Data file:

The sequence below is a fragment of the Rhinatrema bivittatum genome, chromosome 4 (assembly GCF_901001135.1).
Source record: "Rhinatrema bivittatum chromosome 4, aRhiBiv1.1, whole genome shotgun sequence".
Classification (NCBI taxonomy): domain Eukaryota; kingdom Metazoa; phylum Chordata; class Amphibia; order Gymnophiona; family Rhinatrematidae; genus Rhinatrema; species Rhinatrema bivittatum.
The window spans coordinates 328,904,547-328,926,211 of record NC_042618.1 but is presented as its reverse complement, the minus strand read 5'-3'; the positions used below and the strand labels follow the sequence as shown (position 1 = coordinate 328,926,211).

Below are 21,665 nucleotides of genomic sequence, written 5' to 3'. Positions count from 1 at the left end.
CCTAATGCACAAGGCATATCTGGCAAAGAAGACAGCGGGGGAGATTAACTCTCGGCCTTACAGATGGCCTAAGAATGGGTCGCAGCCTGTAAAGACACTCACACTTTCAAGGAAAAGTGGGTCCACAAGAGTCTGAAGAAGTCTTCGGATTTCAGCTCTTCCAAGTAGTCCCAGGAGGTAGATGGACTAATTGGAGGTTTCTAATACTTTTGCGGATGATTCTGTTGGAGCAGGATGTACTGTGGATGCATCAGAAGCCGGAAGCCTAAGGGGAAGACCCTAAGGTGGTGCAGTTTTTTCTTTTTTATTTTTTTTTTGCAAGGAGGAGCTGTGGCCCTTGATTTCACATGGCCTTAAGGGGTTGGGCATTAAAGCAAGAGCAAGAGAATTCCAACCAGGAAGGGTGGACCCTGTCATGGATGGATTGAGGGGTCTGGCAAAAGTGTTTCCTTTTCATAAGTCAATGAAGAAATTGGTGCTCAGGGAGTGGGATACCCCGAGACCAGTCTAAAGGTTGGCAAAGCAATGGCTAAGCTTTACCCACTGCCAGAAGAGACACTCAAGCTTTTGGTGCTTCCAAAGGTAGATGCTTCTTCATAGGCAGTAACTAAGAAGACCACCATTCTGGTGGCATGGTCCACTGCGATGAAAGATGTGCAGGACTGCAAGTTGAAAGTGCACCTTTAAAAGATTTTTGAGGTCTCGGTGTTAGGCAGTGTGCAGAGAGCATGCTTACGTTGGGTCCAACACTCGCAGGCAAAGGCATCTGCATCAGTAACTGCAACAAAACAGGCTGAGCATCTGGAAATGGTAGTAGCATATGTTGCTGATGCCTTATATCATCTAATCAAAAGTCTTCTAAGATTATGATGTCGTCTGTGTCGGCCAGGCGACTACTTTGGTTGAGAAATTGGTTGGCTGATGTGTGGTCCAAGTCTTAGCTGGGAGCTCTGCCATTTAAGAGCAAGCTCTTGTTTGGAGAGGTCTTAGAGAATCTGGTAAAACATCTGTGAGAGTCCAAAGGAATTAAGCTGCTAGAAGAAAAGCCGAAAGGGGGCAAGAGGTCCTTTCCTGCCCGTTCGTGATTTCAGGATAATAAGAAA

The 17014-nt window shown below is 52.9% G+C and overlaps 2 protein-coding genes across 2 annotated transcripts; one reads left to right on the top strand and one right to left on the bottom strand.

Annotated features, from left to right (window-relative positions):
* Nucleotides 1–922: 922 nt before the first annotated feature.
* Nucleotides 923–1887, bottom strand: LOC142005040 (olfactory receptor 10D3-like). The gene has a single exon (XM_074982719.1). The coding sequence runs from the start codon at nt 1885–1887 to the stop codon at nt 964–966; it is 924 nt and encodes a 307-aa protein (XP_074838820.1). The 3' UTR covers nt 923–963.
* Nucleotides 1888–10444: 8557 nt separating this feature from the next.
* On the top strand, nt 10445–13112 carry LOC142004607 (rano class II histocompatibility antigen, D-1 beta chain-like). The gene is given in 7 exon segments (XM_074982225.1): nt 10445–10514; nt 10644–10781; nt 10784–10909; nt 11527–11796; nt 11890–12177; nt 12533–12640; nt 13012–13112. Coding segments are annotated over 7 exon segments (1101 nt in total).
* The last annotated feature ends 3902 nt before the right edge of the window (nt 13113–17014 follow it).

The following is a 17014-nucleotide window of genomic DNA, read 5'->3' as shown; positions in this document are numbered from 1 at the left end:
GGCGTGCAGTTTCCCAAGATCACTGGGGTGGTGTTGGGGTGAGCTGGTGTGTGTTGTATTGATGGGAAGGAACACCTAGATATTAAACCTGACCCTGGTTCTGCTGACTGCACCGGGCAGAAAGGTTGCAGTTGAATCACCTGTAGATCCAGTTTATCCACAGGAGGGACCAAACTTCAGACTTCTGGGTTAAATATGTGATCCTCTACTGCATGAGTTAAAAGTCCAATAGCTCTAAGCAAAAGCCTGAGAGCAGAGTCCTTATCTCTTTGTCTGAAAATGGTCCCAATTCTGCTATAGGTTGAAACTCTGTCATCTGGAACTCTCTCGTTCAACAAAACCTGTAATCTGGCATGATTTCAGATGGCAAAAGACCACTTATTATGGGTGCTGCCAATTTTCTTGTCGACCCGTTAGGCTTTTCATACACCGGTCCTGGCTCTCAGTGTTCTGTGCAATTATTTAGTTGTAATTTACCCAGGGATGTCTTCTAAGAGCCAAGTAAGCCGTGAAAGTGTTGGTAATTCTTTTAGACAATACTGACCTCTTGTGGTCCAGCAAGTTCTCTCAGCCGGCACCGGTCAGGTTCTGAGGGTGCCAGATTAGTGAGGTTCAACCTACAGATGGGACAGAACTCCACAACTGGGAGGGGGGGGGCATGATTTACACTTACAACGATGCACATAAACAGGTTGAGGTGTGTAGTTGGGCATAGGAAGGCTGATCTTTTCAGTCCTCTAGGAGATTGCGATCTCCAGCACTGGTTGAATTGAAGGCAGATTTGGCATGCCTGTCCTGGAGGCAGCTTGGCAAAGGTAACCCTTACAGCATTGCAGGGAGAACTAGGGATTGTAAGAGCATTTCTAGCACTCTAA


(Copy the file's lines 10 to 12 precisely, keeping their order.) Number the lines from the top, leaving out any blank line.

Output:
* Nucleotides 923–1887, bottom strand: LOC142005040 (olfactory receptor 10D3-like). The gene has a single exon (XM_074982719.1). The coding sequence runs from the start codon at nt 1885–1887 to the stop codon at nt 964–966; it is 924 nt and encodes a 307-aa protein (XP_074838820.1). The 3' UTR covers nt 923–963.
* Nucleotides 1888–10444: 8557 nt separating this feature from the next.
* On the top strand, nt 10445–13112 carry LOC142004607 (rano class II histocompatibility antigen, D-1 beta chain-like). The gene is given in 7 exon segments (XM_074982225.1): nt 10445–10514; nt 10644–10781; nt 10784–10909; nt 11527–11796; nt 11890–12177; nt 12533–12640; nt 13012–13112. Coding segments are annotated over 7 exon segments (1101 nt in total).